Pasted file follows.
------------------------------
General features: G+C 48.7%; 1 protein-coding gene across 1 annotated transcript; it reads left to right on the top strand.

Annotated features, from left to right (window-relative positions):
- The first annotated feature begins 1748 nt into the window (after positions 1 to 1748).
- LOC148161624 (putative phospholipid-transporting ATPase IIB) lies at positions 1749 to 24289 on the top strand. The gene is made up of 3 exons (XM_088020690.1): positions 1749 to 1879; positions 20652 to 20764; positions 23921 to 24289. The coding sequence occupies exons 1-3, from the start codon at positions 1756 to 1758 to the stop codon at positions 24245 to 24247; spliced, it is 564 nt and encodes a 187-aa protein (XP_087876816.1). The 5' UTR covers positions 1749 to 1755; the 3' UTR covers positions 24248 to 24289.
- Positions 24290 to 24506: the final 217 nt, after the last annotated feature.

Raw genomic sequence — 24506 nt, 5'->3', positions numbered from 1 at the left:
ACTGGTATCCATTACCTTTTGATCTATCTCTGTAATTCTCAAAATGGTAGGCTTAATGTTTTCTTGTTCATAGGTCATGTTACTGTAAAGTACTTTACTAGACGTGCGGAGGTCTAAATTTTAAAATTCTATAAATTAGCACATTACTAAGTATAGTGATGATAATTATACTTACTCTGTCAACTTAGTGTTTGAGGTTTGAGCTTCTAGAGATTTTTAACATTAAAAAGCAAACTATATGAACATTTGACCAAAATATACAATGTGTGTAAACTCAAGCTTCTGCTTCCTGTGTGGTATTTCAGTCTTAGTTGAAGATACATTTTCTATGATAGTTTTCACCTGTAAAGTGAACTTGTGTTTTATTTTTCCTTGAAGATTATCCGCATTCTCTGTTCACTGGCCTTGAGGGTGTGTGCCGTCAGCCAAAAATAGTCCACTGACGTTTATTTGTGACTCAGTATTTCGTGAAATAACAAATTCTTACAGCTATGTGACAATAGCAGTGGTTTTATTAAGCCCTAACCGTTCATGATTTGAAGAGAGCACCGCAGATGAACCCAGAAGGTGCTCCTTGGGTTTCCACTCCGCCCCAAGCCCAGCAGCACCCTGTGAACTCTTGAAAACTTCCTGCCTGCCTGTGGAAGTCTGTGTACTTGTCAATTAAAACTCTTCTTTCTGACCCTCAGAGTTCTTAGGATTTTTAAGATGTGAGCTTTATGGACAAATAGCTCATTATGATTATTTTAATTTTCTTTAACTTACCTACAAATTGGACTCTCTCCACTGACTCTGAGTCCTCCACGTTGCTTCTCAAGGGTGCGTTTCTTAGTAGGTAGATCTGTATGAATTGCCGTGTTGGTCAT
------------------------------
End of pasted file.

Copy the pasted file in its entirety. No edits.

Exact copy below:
General features: G+C 48.7%; 1 protein-coding gene across 1 annotated transcript; it reads left to right on the top strand.

Annotated features, from left to right (window-relative positions):
- The first annotated feature begins 1748 nt into the window (after positions 1 to 1748).
- LOC148161624 (putative phospholipid-transporting ATPase IIB) lies at positions 1749 to 24289 on the top strand. The gene is made up of 3 exons (XM_088020690.1): positions 1749 to 1879; positions 20652 to 20764; positions 23921 to 24289. The coding sequence occupies exons 1-3, from the start codon at positions 1756 to 1758 to the stop codon at positions 24245 to 24247; spliced, it is 564 nt and encodes a 187-aa protein (XP_087876816.1). The 5' UTR covers positions 1749 to 1755; the 3' UTR covers positions 24248 to 24289.
- Positions 24290 to 24506: the final 217 nt, after the last annotated feature.

Raw genomic sequence — 24506 nt, 5'->3', positions numbered from 1 at the left:
ACTGGTATCCATTACCTTTTGATCTATCTCTGTAATTCTCAAAATGGTAGGCTTAATGTTTTCTTGTTCATAGGTCATGTTACTGTAAAGTACTTTACTAGACGTGCGGAGGTCTAAATTTTAAAATTCTATAAATTAGCACATTACTAAGTATAGTGATGATAATTATACTTACTCTGTCAACTTAGTGTTTGAGGTTTGAGCTTCTAGAGATTTTTAACATTAAAAAGCAAACTATATGAACATTTGACCAAAATATACAATGTGTGTAAACTCAAGCTTCTGCTTCCTGTGTGGTATTTCAGTCTTAGTTGAAGATACATTTTCTATGATAGTTTTCACCTGTAAAGTGAACTTGTGTTTTATTTTTCCTTGAAGATTATCCGCATTCTCTGTTCACTGGCCTTGAGGGTGTGTGCCGTCAGCCAAAAATAGTCCACTGACGTTTATTTGTGACTCAGTATTTCGTGAAATAACAAATTCTTACAGCTATGTGACAATAGCAGTGGTTTTATTAAGCCCTAACCGTTCATGATTTGAAGAGAGCACCGCAGATGAACCCAGAAGGTGCTCCTTGGGTTTCCACTCCGCCCCAAGCCCAGCAGCACCCTGTGAACTCTTGAAAACTTCCTGCCTGCCTGTGGAAGTCTGTGTACTTGTCAATTAAAACTCTTCTTTCTGACCCTCAGAGTTCTTAGGATTTTTAAGATGTGAGCTTTATGGACAAATAGCTCATTATGATTATTTTAATTTTCTTTAACTTACCTACAAATTGGACTCTCTCCACTGACTCTGAGTCCTCCACGTTGCTTCTCAAGGGTGCGTTTCTTAGTAGGTAGATCTGTATGAATTGCCGTGTTGGTCAT